To highlight the question, let us consider the following statistics. The entire story occupies no less than 67 verses (and fairly long ones); the objective story (as told by the Torah) is 27 verses long, while the subjective version (as told by the servant) adds another 15 verses!


We know that the Torah does not always present such a full-length story: in fact, the opposite is often the case. Thus, for example, just last week we read the story of the Akeida (the binding of Yitzchak) – a most dramatic episode, conveyed by the Torah in very brief and condensed form. The story of the Tower of Bavel and the episode concerning Kayin and Hevel are similarly presented without any superfluous details or lengthy conversations. However, there are other stories whose form resembles the one under discussion; they are crammed with detail, and in some cases – as in ours – the Torah takes the trouble first to present the facts in an objective light, and then repeats them (sometimes more than once) in the words of the characters of the story. How are we to understand this phenomenon?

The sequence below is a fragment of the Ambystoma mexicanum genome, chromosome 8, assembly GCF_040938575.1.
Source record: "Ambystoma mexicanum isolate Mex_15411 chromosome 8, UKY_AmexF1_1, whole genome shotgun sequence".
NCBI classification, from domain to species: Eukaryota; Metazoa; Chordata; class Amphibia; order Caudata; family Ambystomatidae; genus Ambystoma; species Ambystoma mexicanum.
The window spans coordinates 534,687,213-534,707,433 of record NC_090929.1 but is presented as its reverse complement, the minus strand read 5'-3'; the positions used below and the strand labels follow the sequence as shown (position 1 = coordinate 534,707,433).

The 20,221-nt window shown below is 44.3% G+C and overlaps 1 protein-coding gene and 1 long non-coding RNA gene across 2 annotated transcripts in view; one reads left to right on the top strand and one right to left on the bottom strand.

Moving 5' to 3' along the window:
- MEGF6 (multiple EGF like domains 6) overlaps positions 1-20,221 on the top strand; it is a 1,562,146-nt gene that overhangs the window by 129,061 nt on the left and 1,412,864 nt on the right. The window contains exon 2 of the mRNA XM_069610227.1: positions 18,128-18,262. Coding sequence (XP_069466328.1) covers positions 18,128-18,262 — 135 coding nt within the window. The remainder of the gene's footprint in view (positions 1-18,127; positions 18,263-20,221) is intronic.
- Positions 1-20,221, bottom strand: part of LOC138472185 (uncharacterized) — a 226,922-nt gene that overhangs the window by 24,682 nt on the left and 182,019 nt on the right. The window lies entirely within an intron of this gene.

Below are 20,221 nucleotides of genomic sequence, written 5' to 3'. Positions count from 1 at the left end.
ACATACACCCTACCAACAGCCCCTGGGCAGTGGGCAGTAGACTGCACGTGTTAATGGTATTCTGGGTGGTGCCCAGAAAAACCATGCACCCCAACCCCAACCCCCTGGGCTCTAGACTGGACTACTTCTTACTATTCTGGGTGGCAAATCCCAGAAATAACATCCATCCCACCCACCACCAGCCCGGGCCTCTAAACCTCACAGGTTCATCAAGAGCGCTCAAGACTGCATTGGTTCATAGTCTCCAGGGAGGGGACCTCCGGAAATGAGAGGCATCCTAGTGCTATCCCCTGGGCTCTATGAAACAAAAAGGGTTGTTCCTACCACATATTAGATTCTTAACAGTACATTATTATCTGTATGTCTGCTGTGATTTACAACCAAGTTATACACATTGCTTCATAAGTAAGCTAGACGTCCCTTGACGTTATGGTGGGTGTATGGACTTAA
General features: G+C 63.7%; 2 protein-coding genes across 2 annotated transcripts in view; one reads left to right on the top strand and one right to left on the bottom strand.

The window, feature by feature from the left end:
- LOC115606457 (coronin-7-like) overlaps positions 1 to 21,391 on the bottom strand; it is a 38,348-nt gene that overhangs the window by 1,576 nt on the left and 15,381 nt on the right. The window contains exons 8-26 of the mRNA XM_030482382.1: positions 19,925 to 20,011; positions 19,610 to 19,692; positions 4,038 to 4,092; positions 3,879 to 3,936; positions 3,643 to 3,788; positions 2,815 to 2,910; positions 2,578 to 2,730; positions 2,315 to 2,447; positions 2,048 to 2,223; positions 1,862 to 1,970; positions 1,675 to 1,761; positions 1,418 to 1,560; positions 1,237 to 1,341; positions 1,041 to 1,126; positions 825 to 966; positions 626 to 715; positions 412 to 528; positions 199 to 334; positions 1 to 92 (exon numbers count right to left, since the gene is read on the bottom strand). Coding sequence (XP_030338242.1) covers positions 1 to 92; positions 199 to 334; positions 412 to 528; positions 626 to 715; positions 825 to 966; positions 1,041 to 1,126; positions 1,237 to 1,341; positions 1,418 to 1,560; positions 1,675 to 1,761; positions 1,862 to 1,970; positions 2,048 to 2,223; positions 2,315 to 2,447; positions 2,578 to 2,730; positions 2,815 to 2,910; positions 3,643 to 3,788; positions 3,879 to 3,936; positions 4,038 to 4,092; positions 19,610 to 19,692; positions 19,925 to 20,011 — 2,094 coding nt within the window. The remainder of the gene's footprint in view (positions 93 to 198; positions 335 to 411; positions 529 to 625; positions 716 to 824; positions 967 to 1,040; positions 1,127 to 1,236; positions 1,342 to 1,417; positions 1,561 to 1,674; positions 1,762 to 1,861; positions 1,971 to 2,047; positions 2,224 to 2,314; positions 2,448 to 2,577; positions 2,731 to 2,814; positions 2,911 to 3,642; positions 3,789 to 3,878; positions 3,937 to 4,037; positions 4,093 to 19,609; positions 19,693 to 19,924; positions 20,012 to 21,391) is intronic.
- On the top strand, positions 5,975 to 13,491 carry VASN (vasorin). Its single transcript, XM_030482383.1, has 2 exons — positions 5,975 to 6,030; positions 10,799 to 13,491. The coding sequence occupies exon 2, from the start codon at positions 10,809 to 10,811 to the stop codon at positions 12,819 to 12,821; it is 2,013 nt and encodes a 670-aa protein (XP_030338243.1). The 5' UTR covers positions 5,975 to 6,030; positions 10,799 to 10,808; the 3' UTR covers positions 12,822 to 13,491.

In a classic article with this title, later published as part of her classic work, "Studies in Sefer Bereishit," Nechama Leibowitz proposes an approach for interpreting this and other similar episodes. She insists that the Torah's repetition must be addressed seriously, rather than as a purely literary adornment. The significance of the repetition is to be sought not in the similarity between the repetition of the story and its original version, but rather in the discrepancies between them. In other words, if we superimpose the servant's story over the Torah's objective narrative, we find that they are similar in many details, but also different in others. If they were identical there would be no point in the repetition. Thus, the purpose of the repetition is to highlight that which is new in the second version; hence the discrepancy between the original and the repetition demands explanation. Leibowitz understands the principal significance of the story as coming to demonstrate the wisdom of the servant, his cunning and sensitivity, expressing his loyal service to Avraham. In this shiur we propose to adopt her exegetical approach, but to highlight another difference which, to our view, is of great significance [1].




One of the prominent differences between the servant's version of the story and that Torah's narration concerns the way in which the former explains why the servant came specifically to the home of Betuel and Lavan. Let us compare the two versions: